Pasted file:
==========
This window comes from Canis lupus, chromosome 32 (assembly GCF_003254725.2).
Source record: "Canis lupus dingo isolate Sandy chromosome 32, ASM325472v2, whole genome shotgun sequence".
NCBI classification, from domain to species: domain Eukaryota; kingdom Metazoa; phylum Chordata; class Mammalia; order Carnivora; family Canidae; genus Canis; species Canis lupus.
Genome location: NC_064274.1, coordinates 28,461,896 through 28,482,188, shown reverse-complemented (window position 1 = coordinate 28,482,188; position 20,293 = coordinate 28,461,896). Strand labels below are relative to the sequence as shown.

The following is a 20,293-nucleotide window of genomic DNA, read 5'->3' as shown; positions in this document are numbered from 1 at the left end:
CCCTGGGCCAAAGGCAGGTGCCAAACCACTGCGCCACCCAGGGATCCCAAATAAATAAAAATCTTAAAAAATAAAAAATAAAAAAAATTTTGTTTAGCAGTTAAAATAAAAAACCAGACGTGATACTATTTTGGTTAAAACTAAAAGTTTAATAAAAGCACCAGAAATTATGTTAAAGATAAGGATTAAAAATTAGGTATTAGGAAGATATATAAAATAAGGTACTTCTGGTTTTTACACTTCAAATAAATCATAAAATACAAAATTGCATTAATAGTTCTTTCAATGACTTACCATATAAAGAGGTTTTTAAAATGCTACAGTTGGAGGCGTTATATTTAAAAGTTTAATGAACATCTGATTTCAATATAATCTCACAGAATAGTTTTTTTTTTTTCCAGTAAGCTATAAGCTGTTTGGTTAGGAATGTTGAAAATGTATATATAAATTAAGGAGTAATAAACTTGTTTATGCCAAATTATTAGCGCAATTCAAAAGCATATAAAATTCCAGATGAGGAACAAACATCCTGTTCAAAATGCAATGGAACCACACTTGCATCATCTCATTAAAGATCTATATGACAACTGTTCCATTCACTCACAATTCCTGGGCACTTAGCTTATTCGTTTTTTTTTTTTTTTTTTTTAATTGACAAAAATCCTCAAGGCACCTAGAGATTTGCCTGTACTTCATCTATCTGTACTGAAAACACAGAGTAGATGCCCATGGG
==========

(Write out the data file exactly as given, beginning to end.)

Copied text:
This window comes from Canis lupus, chromosome 32 (assembly GCF_003254725.2).
Source record: "Canis lupus dingo isolate Sandy chromosome 32, ASM325472v2, whole genome shotgun sequence".
NCBI classification, from domain to species: domain Eukaryota; kingdom Metazoa; phylum Chordata; class Mammalia; order Carnivora; family Canidae; genus Canis; species Canis lupus.
Genome location: NC_064274.1, coordinates 28,461,896 through 28,482,188, shown reverse-complemented (window position 1 = coordinate 28,482,188; position 20,293 = coordinate 28,461,896). Strand labels below are relative to the sequence as shown.

The following is a 20,293-nucleotide window of genomic DNA, read 5'->3' as shown; positions in this document are numbered from 1 at the left end:
CCCTGGGCCAAAGGCAGGTGCCAAACCACTGCGCCACCCAGGGATCCCAAATAAATAAAAATCTTAAAAAATAAAAAATAAAAAAAATTTTGTTTAGCAGTTAAAATAAAAAACCAGACGTGATACTATTTTGGTTAAAACTAAAAGTTTAATAAAAGCACCAGAAATTATGTTAAAGATAAGGATTAAAAATTAGGTATTAGGAAGATATATAAAATAAGGTACTTCTGGTTTTTACACTTCAAATAAATCATAAAATACAAAATTGCATTAATAGTTCTTTCAATGACTTACCATATAAAGAGGTTTTTAAAATGCTACAGTTGGAGGCGTTATATTTAAAAGTTTAATGAACATCTGATTTCAATATAATCTCACAGAATAGTTTTTTTTTTTTCCAGTAAGCTATAAGCTGTTTGGTTAGGAATGTTGAAAATGTATATATAAATTAAGGAGTAATAAACTTGTTTATGCCAAATTATTAGCGCAATTCAAAAGCATATAAAATTCCAGATGAGGAACAAACATCCTGTTCAAAATGCAATGGAACCACACTTGCATCATCTCATTAAAGATCTATATGACAACTGTTCCATTCACTCACAATTCCTGGGCACTTAGCTTATTCGTTTTTTTTTTTTTTTTTTTTAATTGACAAAAATCCTCAAGGCACCTAGAGATTTGCCTGTACTTCATCTATCTGTACTGAAAACACAGAGTAGATGCCCATGGG